Earlier this month, Forbes published a ranking of the law schools whose graduates made the highest starting salaries.
If you thought the list was a bit weird, you were actually right : it turned out that the data they used (coming from Payscale.com) was flawed. There were several inaccuracies in the numbers, and the University of Pennsylvania was mistakenly omitted in the top tier.
Below is the new
and improved ranking, with salary data coming directly from law schools.
The figures are for students who graduated in 2013, unless specified otherwise.
At the top of the list, 10 schools have the same starting salary of $160,000. They are ranked in order of response rate and in the two cases where there are ties, in order of the percentage of the class who is employed. Anyway, it is quite obvious that a diploma from any of these schools will almost surely guarantee a high-paying job.
1. University of Chicago Law School ($160,000)
Class size: 215, Employed: 209
Number reporting salary: 202 (97%)
2. Columbia Law School ($160,000)
Class size: 437, Employed: 425
Number reporting salary: 419 (96%)
3. Northwestern University School of Law ($160,000)
Class size: 284, Employed: 268
Number reporting salary: 256 (96%)
4. Harvard Law School ($160,000)
Class size: 578, Employed: 556
Number reporting salary: 548 (95%)
5. New York University School of Law ($160,000)
Class size: 537, Employed: 514
Number reporting salary: 504 (94%)
6. Stanford Law School ($160,000)
Class size: 194, Employed: 186
Number reporting salary: 179 (92%)
7. Duke University School of Law ($160,000)
Class size: 241 , Employed: 225
Number reporting salary: 222 (92%)
8. University of Pennsylvania Law School ($160,000)
Class size: 259, Employed: 252
Number reporting salary: 235 (91%)
9. University of California at Berkeley School of Law (class of 2012) ($160,000)
Class size: 312, Employed: 295
Number reporting salary: 261 (84%)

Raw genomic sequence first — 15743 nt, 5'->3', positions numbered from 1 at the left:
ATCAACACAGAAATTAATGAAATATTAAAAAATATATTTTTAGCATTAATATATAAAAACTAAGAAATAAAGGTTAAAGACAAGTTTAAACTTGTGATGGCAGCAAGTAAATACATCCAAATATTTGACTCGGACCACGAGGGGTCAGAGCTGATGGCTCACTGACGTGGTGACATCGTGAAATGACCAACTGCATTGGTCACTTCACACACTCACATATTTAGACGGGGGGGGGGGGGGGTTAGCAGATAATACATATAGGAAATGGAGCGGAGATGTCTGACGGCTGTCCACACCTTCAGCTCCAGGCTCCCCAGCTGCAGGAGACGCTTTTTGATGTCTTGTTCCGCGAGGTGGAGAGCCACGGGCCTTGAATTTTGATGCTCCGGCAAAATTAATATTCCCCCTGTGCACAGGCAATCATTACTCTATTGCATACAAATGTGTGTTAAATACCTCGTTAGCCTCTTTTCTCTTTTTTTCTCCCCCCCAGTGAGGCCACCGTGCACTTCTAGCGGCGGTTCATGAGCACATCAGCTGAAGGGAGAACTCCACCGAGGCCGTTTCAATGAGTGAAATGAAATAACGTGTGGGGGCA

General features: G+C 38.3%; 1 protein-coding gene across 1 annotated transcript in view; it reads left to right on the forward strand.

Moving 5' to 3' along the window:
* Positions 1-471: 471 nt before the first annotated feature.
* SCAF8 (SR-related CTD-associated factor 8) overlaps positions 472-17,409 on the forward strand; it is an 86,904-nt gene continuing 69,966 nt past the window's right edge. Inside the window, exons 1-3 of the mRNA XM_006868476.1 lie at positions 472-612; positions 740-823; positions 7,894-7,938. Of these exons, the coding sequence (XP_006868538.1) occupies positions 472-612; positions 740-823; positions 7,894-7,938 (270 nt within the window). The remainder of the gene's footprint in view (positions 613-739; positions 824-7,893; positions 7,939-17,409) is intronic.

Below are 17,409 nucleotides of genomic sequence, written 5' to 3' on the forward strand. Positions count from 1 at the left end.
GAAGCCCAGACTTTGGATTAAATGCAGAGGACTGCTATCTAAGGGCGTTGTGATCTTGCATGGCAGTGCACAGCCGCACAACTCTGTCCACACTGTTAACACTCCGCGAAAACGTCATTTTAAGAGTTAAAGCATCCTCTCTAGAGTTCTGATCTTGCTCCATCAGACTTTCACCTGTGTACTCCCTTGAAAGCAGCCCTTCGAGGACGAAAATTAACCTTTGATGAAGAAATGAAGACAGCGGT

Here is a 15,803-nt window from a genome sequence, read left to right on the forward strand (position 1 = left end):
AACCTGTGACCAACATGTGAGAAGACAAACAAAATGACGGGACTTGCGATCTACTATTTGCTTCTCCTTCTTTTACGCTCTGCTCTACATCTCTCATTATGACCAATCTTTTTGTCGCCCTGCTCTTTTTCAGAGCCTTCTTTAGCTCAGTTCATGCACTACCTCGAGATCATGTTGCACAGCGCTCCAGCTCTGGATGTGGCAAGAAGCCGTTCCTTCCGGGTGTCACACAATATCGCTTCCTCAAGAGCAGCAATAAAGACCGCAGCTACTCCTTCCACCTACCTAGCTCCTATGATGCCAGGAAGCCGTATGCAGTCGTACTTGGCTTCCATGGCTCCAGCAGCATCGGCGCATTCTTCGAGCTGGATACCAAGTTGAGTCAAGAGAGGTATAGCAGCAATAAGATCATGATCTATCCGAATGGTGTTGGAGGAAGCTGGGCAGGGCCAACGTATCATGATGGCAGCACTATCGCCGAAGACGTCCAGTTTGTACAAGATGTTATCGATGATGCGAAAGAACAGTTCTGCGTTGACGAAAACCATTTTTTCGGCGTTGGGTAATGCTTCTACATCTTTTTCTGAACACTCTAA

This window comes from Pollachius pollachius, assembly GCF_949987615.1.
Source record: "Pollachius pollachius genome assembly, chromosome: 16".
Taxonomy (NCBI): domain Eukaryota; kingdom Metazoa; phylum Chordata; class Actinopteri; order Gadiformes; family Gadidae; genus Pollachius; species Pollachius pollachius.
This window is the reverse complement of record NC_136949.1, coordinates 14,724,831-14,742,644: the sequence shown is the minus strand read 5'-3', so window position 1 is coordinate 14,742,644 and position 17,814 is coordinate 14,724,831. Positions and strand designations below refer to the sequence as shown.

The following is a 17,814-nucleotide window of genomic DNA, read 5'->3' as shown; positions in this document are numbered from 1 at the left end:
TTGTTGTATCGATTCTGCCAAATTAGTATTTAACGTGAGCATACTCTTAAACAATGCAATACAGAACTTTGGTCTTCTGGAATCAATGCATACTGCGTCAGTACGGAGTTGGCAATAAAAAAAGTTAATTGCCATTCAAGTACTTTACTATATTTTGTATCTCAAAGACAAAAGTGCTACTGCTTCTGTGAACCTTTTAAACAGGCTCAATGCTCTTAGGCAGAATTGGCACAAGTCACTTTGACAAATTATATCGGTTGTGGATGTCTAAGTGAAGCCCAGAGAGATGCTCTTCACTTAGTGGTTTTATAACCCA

10. University of Virginia School of Law ($117,500)
Class size: 364, Employed: 356
Number reporting salary: 348 (98%)
Note: Virginia places high because of the impressive number of grads who report their salaries. The school’s median private sector salary is $160,000.
11. Georgetown University Law School ($160,000)
Class size: 626, Employed: 578
Number reporting salary: 332 (53%)
12. Cornell University Law School (Private sector: $160,000 ; Public service: $60,742)
Class size: 193, Employed: 178
Note: According to Law School Transparency, among the class of 2010, 68% of graduates reported salaries.
13. University of Southern California Gould School of Law (class of 2012) ($145,000)
Class size: 221, Employed: 189
Number reporting salary: 118 (53%)
14. George Washington University Law School ($137,500)
Class size: 575, Employed: 546
Number reporting salary: 242 (42%)
15. University of Michigan Law School (class of 2012) ($132,500)
Class size: 388, Employed: 355
Number reporting salary: 282 (73%)
Note : Yale (ranked N.1 by US News World & Report) was moved ahead of the top of the list « because of its high response rate, 89%, and the fact that 87 grads out of a class of 222 are working in prestigious but low-paying judicial clerkships where the median salary is only $57,408. Those lawyers are nearly guaranteed high-paying private sector jobs if they choose to go that route. Arguably Yale should be in the top 10, though, strictly speaking, this is a list of starting salaries.»
To see Forbes article & full ranking, click here